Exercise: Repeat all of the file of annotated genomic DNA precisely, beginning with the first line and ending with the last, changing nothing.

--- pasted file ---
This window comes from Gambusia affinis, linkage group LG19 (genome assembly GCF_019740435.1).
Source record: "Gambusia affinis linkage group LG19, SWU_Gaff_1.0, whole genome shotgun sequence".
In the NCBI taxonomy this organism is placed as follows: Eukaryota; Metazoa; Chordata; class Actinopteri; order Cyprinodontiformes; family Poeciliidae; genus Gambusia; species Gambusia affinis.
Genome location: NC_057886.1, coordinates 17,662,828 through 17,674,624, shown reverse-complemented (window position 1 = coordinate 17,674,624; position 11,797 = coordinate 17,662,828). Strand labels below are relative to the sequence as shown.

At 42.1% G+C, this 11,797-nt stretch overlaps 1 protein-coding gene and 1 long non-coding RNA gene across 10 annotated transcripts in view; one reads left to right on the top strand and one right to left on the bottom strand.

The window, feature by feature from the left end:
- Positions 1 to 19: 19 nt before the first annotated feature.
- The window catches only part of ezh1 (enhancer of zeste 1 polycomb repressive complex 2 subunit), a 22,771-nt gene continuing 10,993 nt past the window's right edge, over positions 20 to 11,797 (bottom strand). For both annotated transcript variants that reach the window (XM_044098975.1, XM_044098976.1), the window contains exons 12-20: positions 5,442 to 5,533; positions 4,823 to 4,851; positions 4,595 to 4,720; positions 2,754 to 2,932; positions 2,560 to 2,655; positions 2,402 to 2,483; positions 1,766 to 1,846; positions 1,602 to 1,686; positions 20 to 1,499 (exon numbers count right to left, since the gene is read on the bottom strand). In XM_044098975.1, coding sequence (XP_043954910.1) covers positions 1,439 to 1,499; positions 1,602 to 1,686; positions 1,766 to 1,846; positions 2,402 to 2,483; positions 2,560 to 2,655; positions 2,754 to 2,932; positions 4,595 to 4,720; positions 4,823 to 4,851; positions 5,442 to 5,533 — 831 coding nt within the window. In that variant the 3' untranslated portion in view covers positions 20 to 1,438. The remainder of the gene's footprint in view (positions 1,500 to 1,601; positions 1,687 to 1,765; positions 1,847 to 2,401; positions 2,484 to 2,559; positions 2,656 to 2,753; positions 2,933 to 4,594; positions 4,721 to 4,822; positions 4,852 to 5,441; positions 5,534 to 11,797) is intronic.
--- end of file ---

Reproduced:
This window comes from Gambusia affinis, linkage group LG19 (genome assembly GCF_019740435.1).
Source record: "Gambusia affinis linkage group LG19, SWU_Gaff_1.0, whole genome shotgun sequence".
In the NCBI taxonomy this organism is placed as follows: Eukaryota; Metazoa; Chordata; class Actinopteri; order Cyprinodontiformes; family Poeciliidae; genus Gambusia; species Gambusia affinis.
Genome location: NC_057886.1, coordinates 17,662,828 through 17,674,624, shown reverse-complemented (window position 1 = coordinate 17,674,624; position 11,797 = coordinate 17,662,828). Strand labels below are relative to the sequence as shown.

At 42.1% G+C, this 11,797-nt stretch overlaps 1 protein-coding gene and 1 long non-coding RNA gene across 10 annotated transcripts in view; one reads left to right on the top strand and one right to left on the bottom strand.

The window, feature by feature from the left end:
- Positions 1 to 19: 19 nt before the first annotated feature.
- The window catches only part of ezh1 (enhancer of zeste 1 polycomb repressive complex 2 subunit), a 22,771-nt gene continuing 10,993 nt past the window's right edge, over positions 20 to 11,797 (bottom strand). For both annotated transcript variants that reach the window (XM_044098975.1, XM_044098976.1), the window contains exons 12-20: positions 5,442 to 5,533; positions 4,823 to 4,851; positions 4,595 to 4,720; positions 2,754 to 2,932; positions 2,560 to 2,655; positions 2,402 to 2,483; positions 1,766 to 1,846; positions 1,602 to 1,686; positions 20 to 1,499 (exon numbers count right to left, since the gene is read on the bottom strand). In XM_044098975.1, coding sequence (XP_043954910.1) covers positions 1,439 to 1,499; positions 1,602 to 1,686; positions 1,766 to 1,846; positions 2,402 to 2,483; positions 2,560 to 2,655; positions 2,754 to 2,932; positions 4,595 to 4,720; positions 4,823 to 4,851; positions 5,442 to 5,533 — 831 coding nt within the window. In that variant the 3' untranslated portion in view covers positions 20 to 1,438. The remainder of the gene's footprint in view (positions 1,500 to 1,601; positions 1,687 to 1,765; positions 1,847 to 2,401; positions 2,484 to 2,559; positions 2,656 to 2,753; positions 2,933 to 4,594; positions 4,721 to 4,822; positions 4,852 to 5,441; positions 5,534 to 11,797) is intronic.